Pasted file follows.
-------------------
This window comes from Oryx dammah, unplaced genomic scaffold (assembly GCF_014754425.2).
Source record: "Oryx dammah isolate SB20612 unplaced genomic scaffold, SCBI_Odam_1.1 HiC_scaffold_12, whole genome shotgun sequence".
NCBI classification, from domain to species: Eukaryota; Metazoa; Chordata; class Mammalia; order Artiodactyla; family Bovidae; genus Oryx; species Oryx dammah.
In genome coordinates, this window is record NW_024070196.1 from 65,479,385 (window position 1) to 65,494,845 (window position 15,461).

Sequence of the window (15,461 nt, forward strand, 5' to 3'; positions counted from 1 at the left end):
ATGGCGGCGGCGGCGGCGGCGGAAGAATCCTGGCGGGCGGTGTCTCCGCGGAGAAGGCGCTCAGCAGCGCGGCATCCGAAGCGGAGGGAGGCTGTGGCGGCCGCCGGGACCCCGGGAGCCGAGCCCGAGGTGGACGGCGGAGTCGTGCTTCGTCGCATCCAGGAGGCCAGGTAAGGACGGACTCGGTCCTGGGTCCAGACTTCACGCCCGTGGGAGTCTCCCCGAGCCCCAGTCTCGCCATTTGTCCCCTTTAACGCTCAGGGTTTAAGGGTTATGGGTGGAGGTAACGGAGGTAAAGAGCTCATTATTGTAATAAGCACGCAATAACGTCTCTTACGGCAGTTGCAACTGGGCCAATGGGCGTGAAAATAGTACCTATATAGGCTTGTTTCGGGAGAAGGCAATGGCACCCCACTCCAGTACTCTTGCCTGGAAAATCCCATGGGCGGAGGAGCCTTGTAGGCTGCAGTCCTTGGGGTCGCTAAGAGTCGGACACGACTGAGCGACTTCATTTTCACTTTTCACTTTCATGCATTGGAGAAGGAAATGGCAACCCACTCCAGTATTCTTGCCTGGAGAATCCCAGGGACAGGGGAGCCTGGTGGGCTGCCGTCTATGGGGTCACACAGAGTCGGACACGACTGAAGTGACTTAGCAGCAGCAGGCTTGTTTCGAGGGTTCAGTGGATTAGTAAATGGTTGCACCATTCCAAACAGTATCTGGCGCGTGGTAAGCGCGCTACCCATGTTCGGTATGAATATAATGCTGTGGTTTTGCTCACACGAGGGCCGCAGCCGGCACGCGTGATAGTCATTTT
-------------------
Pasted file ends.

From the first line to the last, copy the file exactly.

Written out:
This window comes from Oryx dammah, unplaced genomic scaffold (assembly GCF_014754425.2).
Source record: "Oryx dammah isolate SB20612 unplaced genomic scaffold, SCBI_Odam_1.1 HiC_scaffold_12, whole genome shotgun sequence".
NCBI classification, from domain to species: Eukaryota; Metazoa; Chordata; class Mammalia; order Artiodactyla; family Bovidae; genus Oryx; species Oryx dammah.
In genome coordinates, this window is record NW_024070196.1 from 65,479,385 (window position 1) to 65,494,845 (window position 15,461).

Sequence of the window (15,461 nt, forward strand, 5' to 3'; positions counted from 1 at the left end):
ATGGCGGCGGCGGCGGCGGCGGAAGAATCCTGGCGGGCGGTGTCTCCGCGGAGAAGGCGCTCAGCAGCGCGGCATCCGAAGCGGAGGGAGGCTGTGGCGGCCGCCGGGACCCCGGGAGCCGAGCCCGAGGTGGACGGCGGAGTCGTGCTTCGTCGCATCCAGGAGGCCAGGTAAGGACGGACTCGGTCCTGGGTCCAGACTTCACGCCCGTGGGAGTCTCCCCGAGCCCCAGTCTCGCCATTTGTCCCCTTTAACGCTCAGGGTTTAAGGGTTATGGGTGGAGGTAACGGAGGTAAAGAGCTCATTATTGTAATAAGCACGCAATAACGTCTCTTACGGCAGTTGCAACTGGGCCAATGGGCGTGAAAATAGTACCTATATAGGCTTGTTTCGGGAGAAGGCAATGGCACCCCACTCCAGTACTCTTGCCTGGAAAATCCCATGGGCGGAGGAGCCTTGTAGGCTGCAGTCCTTGGGGTCGCTAAGAGTCGGACACGACTGAGCGACTTCATTTTCACTTTTCACTTTCATGCATTGGAGAAGGAAATGGCAACCCACTCCAGTATTCTTGCCTGGAGAATCCCAGGGACAGGGGAGCCTGGTGGGCTGCCGTCTATGGGGTCACACAGAGTCGGACACGACTGAAGTGACTTAGCAGCAGCAGGCTTGTTTCGAGGGTTCAGTGGATTAGTAAATGGTTGCACCATTCCAAACAGTATCTGGCGCGTGGTAAGCGCGCTACCCATGTTCGGTATGAATATAATGCTGTGGTTTTGCTCACACGAGGGCCGCAGCCGGCACGCGTGATAGTCATTTT